Plugging into growth

PUBLISHED : Friday, 03 June, 2005, 12:00am
UPDATED : Friday, 03 June, 2005, 12:00am
 

As the profession's image improves, more graduates are becoming salespeople - and the best can earn up to $1m a year


ARECOVERING ECONOMY has seen competition for Hong Kong's pre-eminent sales awards reach record levels this year.


Sellers of cars, carpets, credit cards and even condominiums are among 131 people from 50 companies being honoured in the 37th Distinguished Salesperson Award, organised by the Hong Kong Management Association and sponsored by the Sales and Marketing Executives Club of Hong Kong.


The awards ceremony will be held tonight in the Hong Kong Convention and Exhibition Centre.


Club chairman Titus Yu Hon-ki said sales skills were increasingly important for success in the workplace, not only in commercial enterprises but in many government organisations. 'A lot of university graduates each year, many more than before, are taking sales jobs. Reward in sales is usually based on personal performance, not just job title. Young people want to have a better income, better career growth - and a sales career can give that opportunity,' he said.


The most successful young salespeople in certain sectors, such as property or financial products, were earning up to $1 million dollars annually, after being on the job for only a few years, he said.


However, sales was hard work, Mr Yu warned. Hong Kong people were demanding and selective, so service had to be professional and creative, and exceed customer expectations.


'In the past, people may have spent money, even though the product might not be one they needed. Now, they only buy something when they need it. The seller has to put extra effort into discovering the customer's real needs,' Mr Yu said.


The Distinguished Salesperson Award (DSA) programme recognises top salespeople and aims to improve sales skills and boost the profession's public stature.


Mr Yu said the image of salespeople was historically low in Hong Kong, but that perception was changing. 'Some customers will treat salespeople, if they are very professional, as advisers they can listen to and rely on.'


DSA organising committee chairperson Phoebe Chow Ho-yee said sales staff had to establish long-term relationships with clients.


The best salespeople were knowledgeable about their products and those of their competitors, she said. They had to provide excellent service and clarify what customers needed, rather than blindly flogging a product.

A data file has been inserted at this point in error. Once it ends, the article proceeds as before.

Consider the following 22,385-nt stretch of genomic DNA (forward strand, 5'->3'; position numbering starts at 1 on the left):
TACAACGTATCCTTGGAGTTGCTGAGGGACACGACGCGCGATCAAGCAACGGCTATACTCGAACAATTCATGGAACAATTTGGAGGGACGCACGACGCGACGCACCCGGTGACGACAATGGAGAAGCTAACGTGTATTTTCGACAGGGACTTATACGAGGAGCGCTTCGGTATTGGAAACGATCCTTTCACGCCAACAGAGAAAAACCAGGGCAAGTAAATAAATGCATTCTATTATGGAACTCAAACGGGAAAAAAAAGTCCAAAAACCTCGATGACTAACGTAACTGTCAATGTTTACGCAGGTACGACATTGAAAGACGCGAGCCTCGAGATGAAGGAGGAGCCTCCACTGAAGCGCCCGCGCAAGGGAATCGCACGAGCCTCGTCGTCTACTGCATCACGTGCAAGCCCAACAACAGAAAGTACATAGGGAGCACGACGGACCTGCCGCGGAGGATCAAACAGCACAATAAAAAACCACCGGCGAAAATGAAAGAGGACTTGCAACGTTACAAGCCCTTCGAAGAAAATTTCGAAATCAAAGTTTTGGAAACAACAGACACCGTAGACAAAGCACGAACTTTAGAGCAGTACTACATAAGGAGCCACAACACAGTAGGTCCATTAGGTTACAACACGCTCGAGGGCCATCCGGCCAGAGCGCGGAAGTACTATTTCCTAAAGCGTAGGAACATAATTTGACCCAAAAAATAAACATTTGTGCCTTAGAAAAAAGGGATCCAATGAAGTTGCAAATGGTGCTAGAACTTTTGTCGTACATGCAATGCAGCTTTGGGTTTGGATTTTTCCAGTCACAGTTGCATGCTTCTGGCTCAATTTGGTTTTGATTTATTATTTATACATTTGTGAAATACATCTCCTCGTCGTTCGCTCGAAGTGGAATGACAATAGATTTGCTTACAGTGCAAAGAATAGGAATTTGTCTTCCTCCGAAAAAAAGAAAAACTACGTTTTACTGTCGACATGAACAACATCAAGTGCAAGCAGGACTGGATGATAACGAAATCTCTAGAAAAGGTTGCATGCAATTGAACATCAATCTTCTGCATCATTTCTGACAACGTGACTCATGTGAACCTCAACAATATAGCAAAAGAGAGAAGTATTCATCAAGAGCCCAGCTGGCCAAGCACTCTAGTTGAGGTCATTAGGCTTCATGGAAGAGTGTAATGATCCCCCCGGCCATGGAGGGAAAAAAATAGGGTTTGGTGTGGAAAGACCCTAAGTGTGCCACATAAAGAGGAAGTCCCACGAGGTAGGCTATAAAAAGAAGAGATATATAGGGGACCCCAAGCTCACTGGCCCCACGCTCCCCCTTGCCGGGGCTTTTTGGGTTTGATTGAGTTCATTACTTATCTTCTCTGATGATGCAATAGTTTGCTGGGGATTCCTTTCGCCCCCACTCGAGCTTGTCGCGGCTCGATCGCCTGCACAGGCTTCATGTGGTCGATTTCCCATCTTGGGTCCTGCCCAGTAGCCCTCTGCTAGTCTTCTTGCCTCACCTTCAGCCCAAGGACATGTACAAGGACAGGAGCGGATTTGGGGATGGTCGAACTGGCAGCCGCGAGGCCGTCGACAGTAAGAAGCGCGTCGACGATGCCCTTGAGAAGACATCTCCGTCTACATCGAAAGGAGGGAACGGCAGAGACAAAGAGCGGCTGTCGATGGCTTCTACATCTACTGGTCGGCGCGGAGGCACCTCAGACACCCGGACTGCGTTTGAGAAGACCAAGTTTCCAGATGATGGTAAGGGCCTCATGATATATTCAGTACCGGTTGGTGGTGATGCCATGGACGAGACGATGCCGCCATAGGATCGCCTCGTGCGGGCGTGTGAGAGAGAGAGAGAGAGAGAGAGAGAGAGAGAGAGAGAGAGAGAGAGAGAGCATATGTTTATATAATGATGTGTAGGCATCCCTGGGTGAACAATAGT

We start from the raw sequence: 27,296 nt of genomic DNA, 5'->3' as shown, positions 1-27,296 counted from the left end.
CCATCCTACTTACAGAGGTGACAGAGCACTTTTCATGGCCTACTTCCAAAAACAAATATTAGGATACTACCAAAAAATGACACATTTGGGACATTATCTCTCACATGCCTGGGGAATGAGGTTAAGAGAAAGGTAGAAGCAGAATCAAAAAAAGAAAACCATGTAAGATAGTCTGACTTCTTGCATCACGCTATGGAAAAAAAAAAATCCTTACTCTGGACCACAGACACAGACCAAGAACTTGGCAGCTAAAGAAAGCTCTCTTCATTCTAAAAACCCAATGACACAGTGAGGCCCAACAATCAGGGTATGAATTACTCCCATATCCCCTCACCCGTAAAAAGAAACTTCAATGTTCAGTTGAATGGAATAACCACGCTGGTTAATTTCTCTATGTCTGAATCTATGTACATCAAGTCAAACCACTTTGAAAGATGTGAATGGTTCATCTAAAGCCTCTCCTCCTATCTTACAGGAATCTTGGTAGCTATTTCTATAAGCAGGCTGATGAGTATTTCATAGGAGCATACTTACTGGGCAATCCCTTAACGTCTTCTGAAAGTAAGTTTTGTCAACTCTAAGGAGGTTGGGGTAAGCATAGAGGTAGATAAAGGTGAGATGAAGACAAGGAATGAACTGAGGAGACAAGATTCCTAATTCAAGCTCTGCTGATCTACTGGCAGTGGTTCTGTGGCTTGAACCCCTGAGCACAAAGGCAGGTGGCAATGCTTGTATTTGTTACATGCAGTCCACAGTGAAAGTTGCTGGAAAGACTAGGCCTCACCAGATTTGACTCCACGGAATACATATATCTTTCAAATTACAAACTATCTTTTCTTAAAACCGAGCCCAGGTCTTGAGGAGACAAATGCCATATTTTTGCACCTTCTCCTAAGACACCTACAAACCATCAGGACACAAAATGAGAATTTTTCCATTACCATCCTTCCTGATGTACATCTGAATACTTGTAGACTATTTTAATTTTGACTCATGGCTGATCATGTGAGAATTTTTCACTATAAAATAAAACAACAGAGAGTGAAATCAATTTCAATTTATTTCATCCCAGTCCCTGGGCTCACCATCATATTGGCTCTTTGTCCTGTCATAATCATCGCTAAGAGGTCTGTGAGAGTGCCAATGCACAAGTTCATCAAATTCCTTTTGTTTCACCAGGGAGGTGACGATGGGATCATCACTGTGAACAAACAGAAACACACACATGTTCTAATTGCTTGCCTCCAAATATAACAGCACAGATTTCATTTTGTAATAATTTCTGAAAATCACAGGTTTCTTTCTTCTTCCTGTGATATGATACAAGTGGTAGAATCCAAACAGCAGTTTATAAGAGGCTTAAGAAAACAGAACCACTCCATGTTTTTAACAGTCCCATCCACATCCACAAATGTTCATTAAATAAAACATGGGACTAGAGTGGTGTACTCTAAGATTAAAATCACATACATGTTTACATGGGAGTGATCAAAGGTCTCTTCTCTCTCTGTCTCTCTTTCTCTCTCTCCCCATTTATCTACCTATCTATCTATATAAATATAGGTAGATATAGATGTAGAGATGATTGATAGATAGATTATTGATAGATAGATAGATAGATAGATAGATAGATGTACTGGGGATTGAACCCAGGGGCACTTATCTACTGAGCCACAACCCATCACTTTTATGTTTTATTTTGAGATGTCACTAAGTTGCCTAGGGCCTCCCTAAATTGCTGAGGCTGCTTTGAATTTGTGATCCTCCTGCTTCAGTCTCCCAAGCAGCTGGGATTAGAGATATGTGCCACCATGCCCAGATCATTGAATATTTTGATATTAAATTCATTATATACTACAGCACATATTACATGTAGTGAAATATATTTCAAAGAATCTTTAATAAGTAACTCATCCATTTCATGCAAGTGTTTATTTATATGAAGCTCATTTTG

'We have to be sincere and treat customers like friends, without too much pushing.'


The theme of this year's awards was 'Creative Evolution'. Ms Chow said creativity and innovation were essential to continuing sales success.


'We are living in a time of remarkable changes. To compete successfully we must keep upgrading our skills. A good salesperson is someone who can adapt,' she said.


The DSA programme is in its 37th year in Hong Kong, but its history stretches back to 1950 in the United States. The local awards are organised by the Sales and Marketing Executives Club of Hong Kong - which operates under the auspices of the Hong Kong Management Association - in conjunction with the US-based Sales and Marketing Executives International.


In 1985, the Outstanding Young Salesperson Award was introduced as part of the DSA programme to reward promising sales staff under the age of 25.


Entrants are required to write an essay outlining their backgrounds, contribution to the sales profession and their thoughts on the competition theme.


They also face a panel interview, where tasks include a prepared sales presentation and a spontaneous sales pitch on a randomly chosen product to a target market - such as selling a fish bowl to a disc jockey or an abacus to an astronaut.


Of the 167 entrants, 131 qualified as winners, beating last year's crop of 96 awardees. But only two salespeople will be awarded the coveted title of Best Presentation Award, one from the ranks of young salespeople and one from the older group.


Each company can nominate a maximum of five people to participate in the awards programme. Mr Yu recalled some of the memorable entries received over the years.


In one case, a salesperson burst into song while outlining the benefits of a product; in another instance, an applicant's presentation of a prestige property was so persuasive that one of the judges serving on the panel decided to buy the property.


Participation in the awards gives companies a chance to boost team spirit and raise performance levels, as well as build their image. Meanwhile, participants gained recognition from their companies and the public.


Mr Yu was himself an award winner back in 1991 and said the prize confirmed his decision to make a career in sales.


Recognition that he was one of the best salespeople in his company boosted his confidence and inspired him to perform even better.


This year, 16 companies participated in the awards for the first time. Ms Chow attributed the increased interest to effective promotion.


HSBC sponsored the awards to demonstrate the value it placed on salesmanship and the importance of its sales culture, a spokeswoman said.


Five HSBC staff members won awards this year. Ms Chow said external recognition of the company's standards was heartening.


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